IF ONLY WE COULD GET OUR FAR-RIGHT WING GLOBAL BANKING FAKE ENVIRONMENTAL GROUPS TO FIGHT FOR REAL LEFT ENVIRONMENTAL POLICIES THEN THEY MIGHT FIGHT FOR REAL FAIR ELECTION POLICIES.
The charter amendment was sponsored by Councilman Kristerfer Burnett and passed unanimously by the City Council. The Charter Amendment establishes the Fair Elections Fund and an independent commission to identify sources of revenue for the fund. If passed by voters, the City Council would need to finalize details of the program to provide limited matching funds for qualifying candidates who don’t accept large donations or special interest money. This would enable candidates without access to wealth to run for office and reduce the influence of large and corporate donors in the electoral process.
The Fair Elections program is expected to be ready for the 2024 elections and function in a way that’s similar to programs in Montgomery and Howard counties: participating candidates for City Council, City Comptroller and Mayor who reject all large (greater than $150 in Montgomery County) and special interest dollars and meet qualifying thresholds would be eligible for limited matching funds. That means no PAC, union or corporate donations are allowed. The matching funds amplify the power of regular Baltimoreans’ donations, while reducing the influence of developers, corporations and other wealthy interests that have previously wielded outsized influence in Baltimore city.
The other election 'reform' under way by far-right wing global banking 1% OLD WORLD KINGS AND QUEENS is getting rid of our ability as CANDIDATES and as VOTERS to cast a vote for a WRITE-IN candidate. As we see here, most Maryland voters AND ME TOO do not vote for the LEAST WORST-----we have been WRITING-IN candidates when we go to voting machines. The election laws require a citizen to have voted in previous elections in order to be an OFFICIAL CANDIDATE-----so, the only way to remain eligible to be a candidate---is to VOTE WRITE-IN.
These are all DISENFRANCHISED MARYLAND voters-----coming from 99% right wing and left wing----refusing to vote for LEAST WORST.
We heard a decade ago that MOVING FORWARD ELECTION REFORMS will end WRITE-IN CANDIDATE---both for candidates wanting to run---and for voters wanting to vote WRITE-IN.
Registered Write-in Candidates for President Up 60 Percent in Maryland
By Scott MacFarlane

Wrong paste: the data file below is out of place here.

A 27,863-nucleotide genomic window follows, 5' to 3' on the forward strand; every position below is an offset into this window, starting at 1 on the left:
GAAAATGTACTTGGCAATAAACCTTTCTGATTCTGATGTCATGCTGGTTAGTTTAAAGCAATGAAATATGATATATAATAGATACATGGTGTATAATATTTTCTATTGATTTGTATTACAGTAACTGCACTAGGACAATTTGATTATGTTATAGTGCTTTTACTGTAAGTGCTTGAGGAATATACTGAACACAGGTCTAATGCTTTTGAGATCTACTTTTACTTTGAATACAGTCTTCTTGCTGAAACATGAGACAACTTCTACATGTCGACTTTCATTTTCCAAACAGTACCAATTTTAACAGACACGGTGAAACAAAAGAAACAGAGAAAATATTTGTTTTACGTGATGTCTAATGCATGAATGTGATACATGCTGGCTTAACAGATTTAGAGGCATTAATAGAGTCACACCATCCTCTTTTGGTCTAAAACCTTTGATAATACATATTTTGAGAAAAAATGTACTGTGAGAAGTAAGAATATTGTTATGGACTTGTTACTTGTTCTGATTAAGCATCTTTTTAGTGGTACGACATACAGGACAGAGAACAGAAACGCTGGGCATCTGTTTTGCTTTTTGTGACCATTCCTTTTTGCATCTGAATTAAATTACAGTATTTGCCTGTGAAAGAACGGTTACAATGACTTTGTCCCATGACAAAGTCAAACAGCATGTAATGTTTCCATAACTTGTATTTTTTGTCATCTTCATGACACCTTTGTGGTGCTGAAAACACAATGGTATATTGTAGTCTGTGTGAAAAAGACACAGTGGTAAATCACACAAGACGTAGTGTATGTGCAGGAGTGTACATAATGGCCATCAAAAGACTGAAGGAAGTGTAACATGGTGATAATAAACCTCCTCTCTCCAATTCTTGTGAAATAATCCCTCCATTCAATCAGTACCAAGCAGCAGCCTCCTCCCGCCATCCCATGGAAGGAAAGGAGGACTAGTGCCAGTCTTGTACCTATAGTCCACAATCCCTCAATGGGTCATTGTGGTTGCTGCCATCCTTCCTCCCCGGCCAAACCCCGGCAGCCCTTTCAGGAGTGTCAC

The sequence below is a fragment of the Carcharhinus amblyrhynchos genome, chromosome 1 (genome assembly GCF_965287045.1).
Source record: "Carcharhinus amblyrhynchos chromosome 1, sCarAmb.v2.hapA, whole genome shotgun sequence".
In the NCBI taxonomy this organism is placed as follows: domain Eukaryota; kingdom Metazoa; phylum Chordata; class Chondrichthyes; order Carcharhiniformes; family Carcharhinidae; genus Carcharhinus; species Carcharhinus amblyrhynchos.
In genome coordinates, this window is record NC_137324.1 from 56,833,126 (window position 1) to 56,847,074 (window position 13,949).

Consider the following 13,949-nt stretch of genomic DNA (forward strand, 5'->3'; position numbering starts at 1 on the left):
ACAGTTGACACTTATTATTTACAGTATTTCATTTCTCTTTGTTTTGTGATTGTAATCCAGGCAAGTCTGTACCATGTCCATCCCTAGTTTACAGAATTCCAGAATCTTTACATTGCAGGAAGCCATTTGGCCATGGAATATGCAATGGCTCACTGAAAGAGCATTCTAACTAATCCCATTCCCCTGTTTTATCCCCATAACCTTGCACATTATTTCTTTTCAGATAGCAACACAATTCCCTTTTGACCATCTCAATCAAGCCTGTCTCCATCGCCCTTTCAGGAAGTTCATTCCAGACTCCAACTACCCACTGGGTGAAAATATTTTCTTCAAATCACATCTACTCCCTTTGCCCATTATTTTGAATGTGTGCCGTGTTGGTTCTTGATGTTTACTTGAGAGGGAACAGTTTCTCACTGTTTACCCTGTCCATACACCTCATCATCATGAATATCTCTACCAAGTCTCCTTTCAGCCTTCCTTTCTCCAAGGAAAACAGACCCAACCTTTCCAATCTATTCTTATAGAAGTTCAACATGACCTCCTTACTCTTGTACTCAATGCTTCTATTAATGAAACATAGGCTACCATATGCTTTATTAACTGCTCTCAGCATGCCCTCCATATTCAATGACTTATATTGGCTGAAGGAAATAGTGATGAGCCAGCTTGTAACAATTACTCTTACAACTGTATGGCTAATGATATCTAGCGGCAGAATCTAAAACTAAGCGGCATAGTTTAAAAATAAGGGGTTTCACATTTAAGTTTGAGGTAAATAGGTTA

Published Nov 4, 2016 at 12:39 PM | Updated at 12:41 PM EDT on Nov 4, 2016Trending Stories
Maryland State Board of Elections records show a 60 percent spike in registered presidential write-in candidates in the 2016 election. The candidates include citizens from several states and a handful from the Washington, D.C., suburbs in Maryland.
Though the quantity of write-in candidates is highly unlikely to impact the outcome of the presidential race in Maryland, the increase is significant and creating extra work for employees of the State Board of Elections.
Several of the candidates told News4 they were inspired to run for the White House because of dissatisfaction with the federal government or the other candidates on the ballot.
Research scientist Dr. JJ Vogel-Walcutt, an officially registered write-in candidate from Orlando, Florida, said education is a top issue in her platform.
“I am like a trainer you might use in the gym but for your brain,” she said.
Her husband, Chris, is listed as her vice-presidential running mate. Her campaign website offers sales of coffee mugs reading “I love America” and high-heels colored with an image of the American flag.
Chris Jackson, a comic from Mitchellville, Maryland, who refers to herself as “Sistah Soldjah,” is also officially registered as a presidential candidate. When asked for her top campaign issue, Jackson responded “common sense.” She said her running mate would be someone named “Missy Thang, because she doesn't miss a thing.”
Other official candidates include Martin Carlisle, a college professor from Pennsylvania who said he is running for president to restore civility to government. Carlisle told News4 he’s chosen a math professor from the University of North Texas as a running mate.
Retired U.S. Postal Service employee Richard Duncan of Ohio said his platform includes 10-year term limits for members of Congress to prevent government officials from being beholden to the wealthy.
Michael Puskar, a property manager from Gaithersburg, Maryland, said he officially registered as a write-in candidate because he wants a working class citizen to serve as president.
“As for a veep, I would have liked Bernie Sanders simply for a political edge," Puskar said. “All the write-ins he would have had, plus my filing in other states, and the simple fact of his popularity, might have given (us) a shear victory and history in the making.”
Michael Maturen, a sales professional from northern Michigan, has chosen a running mate from Texas. Maturen said his platform includes “creating local economies.”
Laurence Kotlikoff, an economics professor from Boston, said growing debt and the threat of ISIS are his primary campaign issues.
House painter Joe Schriner said he is running as a concerned Midwestern parent "who doesn't want his kids, or anyone's kids, inheriting a world of abortion, climate change chaos, the nexus of unending terrorism and war, abject poverty, an astronomical national debt."
Ending abortion is his primary issue.